Was sharing a discriminatory Facebook post carried out “in the course of employment”?
No, held the Employment Appeal Tribunal (EAT) in Forbes v LHR Airport Limited, in a decision which will provide some comfort to employers who are concerned about their employees’ social media activity.
In this case, Mr Forbes’ colleague, Ms Stevens, had shared an image of a golligwog on Facebook with the caption “Let’s see how far he can travel before Facebook takes him off”.
A third colleague saw the image and showed it to Mr Forbes who complained to his line manager that racist images were being circulated in the workplace.
Ms Stevens was disciplined and received a final written warning for the conduct. However, Mr Forbes was later posted to work alongside Ms Stevens and he complained about this, resulting in him being moved to another location without any explanation.
Mr Forbes issued proceedings in the Employment Tribunal (ET) alleging harassment, victimisation and discrimination.
The Equality Act renders an employer liable for discriminatory acts carried out by their employees in the “course of employment”. Therefore, one of the key questions for the ET was whether Ms Stevens had shared the image in the course of her employment.
The ET accepted that the image was capable of giving rise to offence on racial grounds but found that posting it was not carried out in the course of her employment. She was not in work at the time the post was made, nor did she mention LHR or any of her colleagues. She shared it on her own equipment and did so to a private list of friends, one of whom happened to be the colleague that showed Mr Forbes the image.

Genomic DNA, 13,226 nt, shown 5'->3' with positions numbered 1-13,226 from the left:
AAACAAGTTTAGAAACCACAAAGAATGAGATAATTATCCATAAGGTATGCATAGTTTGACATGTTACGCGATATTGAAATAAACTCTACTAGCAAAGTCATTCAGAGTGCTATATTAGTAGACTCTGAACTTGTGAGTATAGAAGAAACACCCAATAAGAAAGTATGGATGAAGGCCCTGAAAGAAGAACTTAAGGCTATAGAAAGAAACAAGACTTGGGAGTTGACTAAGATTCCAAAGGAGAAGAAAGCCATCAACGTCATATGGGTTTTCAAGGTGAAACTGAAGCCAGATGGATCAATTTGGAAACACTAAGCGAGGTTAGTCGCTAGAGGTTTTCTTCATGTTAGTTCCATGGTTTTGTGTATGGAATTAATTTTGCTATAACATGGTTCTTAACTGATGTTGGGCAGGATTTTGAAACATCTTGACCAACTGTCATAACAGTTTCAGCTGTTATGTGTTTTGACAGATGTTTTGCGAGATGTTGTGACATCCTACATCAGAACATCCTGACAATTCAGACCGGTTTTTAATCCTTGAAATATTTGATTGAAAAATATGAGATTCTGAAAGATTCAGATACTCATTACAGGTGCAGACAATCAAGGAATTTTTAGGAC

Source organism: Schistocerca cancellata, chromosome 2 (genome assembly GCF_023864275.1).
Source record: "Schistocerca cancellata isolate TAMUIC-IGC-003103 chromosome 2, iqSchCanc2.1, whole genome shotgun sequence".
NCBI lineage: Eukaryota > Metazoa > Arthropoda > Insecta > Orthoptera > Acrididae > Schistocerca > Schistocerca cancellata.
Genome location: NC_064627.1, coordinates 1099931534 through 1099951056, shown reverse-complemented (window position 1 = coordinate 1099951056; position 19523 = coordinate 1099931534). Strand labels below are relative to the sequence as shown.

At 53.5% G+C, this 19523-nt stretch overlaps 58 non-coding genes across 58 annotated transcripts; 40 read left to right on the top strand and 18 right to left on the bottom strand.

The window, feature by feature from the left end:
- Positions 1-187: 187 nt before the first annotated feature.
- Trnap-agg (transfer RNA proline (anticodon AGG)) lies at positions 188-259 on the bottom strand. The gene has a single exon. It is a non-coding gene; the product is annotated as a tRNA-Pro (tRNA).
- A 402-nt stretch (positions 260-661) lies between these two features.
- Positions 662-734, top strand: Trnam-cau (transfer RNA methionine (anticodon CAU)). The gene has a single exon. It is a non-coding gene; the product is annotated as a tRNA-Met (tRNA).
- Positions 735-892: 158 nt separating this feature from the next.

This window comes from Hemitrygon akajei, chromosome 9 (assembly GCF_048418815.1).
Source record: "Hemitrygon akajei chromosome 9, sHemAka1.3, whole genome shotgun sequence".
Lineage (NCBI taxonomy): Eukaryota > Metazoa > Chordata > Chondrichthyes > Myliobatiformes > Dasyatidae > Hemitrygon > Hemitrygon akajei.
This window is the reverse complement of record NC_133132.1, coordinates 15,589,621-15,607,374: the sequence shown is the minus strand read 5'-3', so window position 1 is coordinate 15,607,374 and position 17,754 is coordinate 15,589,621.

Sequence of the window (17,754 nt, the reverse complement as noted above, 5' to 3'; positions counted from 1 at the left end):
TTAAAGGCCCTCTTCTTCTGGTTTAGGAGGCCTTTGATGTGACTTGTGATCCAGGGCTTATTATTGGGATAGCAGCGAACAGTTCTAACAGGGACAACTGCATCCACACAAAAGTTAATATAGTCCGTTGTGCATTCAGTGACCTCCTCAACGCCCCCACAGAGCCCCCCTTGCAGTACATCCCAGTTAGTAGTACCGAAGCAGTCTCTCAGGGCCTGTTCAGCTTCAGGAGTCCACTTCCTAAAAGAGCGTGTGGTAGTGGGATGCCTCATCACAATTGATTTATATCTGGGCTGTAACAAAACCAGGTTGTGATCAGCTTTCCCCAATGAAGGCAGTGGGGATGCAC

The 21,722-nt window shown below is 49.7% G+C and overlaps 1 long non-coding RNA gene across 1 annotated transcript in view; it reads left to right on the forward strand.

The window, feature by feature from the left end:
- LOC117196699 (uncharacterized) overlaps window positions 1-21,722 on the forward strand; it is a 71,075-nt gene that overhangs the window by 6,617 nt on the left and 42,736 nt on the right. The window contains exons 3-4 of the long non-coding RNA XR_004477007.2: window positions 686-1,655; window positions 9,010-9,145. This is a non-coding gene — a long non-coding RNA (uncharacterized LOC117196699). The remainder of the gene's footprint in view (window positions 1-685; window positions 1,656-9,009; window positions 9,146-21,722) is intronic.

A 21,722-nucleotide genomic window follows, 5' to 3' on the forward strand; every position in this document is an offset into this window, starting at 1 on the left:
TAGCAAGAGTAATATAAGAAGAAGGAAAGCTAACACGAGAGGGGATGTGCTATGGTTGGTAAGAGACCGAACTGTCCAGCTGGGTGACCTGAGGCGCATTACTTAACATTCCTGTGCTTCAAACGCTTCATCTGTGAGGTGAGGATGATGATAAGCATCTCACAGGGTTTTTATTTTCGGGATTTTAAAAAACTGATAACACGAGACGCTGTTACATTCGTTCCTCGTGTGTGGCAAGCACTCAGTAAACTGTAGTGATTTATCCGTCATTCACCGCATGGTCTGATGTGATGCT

On appeal, the EAT agreed with the ET’s finding in this respect, although it noted that the outcome of the complaint may have been different if Mr Forbes had complained about the colleague who had showed him the image, as this had been done in the workplace.
This case offers some reassurance to employers, who might be concerned about their employees’ social media activities. That being said, employers should continue to act on, and thoroughly investigate, complaints relating to social media harassment promptly, and have policies and training in place. It is also worth noting that small factual changes to this case – for example if the post had been made during work time, had “tagged” other employees, or if the case had been brought against the colleague who had shown the image – could have resulted in a very different outcome for LHR.
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